Wednesday, June 9, 2010

Ethics is not an exact science

The theory of conduct (i.e., doing the right thing) is not an exact science. The reason, says Aristotle, is that every theory needs to be as exact as its subject matter. In the realm of conduct though, there are no exact rules. Consequently, a theory of conduct cannot have any exact rules either.

As an analogy, Aristotle points to matters of health. There are no exact rules for making a sick person healthy. Sometimes it's good to do an organ transplant, but sometimes it is not. It really depends on the circumstances. And since circumstances can be infinitely variable, there simply cannot be any solid, steady rules about making sick people healthy. A good doctor is not one who always assigned the textbook prescribed medication. On the contrary, a good doctor is one who knows when and where to do certain things, and when and where to not do such things.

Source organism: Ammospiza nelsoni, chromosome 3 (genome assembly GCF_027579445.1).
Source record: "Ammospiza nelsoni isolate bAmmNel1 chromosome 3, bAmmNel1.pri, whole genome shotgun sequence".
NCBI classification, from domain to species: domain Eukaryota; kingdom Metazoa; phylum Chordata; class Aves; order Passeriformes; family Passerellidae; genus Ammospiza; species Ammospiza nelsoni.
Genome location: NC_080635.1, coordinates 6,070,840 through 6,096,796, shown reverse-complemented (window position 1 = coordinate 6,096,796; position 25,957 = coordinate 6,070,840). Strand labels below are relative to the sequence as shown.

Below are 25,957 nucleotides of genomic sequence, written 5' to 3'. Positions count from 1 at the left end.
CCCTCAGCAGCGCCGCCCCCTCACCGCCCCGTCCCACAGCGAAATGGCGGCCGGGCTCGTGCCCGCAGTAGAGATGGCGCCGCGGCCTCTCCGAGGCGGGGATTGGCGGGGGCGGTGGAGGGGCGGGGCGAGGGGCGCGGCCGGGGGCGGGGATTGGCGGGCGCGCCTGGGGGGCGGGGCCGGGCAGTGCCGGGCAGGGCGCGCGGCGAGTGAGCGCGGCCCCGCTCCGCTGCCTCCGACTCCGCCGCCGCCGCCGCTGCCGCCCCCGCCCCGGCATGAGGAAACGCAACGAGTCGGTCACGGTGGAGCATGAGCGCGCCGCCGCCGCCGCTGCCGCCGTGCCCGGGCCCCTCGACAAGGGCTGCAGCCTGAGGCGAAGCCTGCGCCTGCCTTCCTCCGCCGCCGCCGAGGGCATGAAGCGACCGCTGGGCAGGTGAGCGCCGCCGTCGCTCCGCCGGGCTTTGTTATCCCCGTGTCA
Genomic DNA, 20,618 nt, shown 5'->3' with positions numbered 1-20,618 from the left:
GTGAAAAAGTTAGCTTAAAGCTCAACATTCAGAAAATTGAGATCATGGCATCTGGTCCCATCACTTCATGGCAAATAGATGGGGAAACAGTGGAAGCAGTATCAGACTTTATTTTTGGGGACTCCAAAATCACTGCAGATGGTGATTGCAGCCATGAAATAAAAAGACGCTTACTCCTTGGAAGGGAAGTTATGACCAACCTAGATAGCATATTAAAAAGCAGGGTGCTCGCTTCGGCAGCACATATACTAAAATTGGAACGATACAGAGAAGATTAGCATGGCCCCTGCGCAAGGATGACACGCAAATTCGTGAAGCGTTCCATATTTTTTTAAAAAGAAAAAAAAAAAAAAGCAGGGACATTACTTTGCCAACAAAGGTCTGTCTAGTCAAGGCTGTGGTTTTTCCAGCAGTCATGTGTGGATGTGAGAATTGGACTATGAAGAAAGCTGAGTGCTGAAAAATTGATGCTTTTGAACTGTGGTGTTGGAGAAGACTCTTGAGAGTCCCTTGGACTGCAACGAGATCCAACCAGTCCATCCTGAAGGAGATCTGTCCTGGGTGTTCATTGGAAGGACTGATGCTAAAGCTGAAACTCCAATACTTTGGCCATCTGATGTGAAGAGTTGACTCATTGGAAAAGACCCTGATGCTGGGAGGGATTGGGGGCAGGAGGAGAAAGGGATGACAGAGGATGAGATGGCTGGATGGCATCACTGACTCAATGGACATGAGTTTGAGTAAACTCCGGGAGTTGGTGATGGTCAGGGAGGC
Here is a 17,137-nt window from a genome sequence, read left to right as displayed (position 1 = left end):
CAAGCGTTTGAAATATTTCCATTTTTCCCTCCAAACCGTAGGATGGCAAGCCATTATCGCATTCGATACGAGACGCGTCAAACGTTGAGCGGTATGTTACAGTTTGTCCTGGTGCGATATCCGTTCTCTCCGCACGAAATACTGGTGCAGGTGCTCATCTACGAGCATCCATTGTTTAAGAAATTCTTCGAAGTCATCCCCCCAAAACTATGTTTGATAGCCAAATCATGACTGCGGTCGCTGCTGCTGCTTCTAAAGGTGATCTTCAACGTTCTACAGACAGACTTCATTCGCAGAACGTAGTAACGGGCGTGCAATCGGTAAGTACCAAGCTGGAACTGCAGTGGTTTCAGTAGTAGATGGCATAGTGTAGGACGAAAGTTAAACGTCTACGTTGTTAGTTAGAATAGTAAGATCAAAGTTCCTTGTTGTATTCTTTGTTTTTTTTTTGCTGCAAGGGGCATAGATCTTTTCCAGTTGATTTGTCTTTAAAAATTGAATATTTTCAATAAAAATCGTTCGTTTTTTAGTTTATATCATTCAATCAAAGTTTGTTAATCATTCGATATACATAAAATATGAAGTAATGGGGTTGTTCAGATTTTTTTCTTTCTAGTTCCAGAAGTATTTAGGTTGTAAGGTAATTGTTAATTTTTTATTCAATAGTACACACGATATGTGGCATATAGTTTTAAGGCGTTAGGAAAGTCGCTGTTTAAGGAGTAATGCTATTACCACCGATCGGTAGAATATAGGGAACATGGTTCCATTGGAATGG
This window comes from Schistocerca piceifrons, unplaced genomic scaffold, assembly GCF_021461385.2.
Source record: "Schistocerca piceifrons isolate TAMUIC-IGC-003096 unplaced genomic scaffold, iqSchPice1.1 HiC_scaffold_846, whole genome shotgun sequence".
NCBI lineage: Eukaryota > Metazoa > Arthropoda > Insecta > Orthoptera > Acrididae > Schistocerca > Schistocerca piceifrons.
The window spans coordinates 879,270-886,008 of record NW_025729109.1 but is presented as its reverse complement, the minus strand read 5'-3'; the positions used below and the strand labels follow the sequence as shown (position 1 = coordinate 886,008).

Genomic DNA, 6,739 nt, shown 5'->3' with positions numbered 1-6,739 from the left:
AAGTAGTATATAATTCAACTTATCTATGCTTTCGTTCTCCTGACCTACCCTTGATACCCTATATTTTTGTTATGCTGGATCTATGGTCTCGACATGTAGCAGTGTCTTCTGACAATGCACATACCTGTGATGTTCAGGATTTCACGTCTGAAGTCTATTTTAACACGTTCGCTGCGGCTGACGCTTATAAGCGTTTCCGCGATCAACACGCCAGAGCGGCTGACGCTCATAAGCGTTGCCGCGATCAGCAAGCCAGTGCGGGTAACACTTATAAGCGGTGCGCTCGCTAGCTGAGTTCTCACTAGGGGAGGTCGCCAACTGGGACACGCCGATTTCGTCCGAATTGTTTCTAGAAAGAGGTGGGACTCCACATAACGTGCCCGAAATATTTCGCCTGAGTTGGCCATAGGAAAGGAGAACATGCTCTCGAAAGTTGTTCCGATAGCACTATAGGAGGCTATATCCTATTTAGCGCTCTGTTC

The same goes for a theory of conduct. Sometimes it's good to do X, but sometimes it's good to do Y. It really depends on the circumstances. So when it comes to matters of conduct, we need to pay attention to the circumstances.

Still, Aristotle says we can do something to help us understand good conduct, and that's what he tries to do in the rest of the Nicomachean Ethics.

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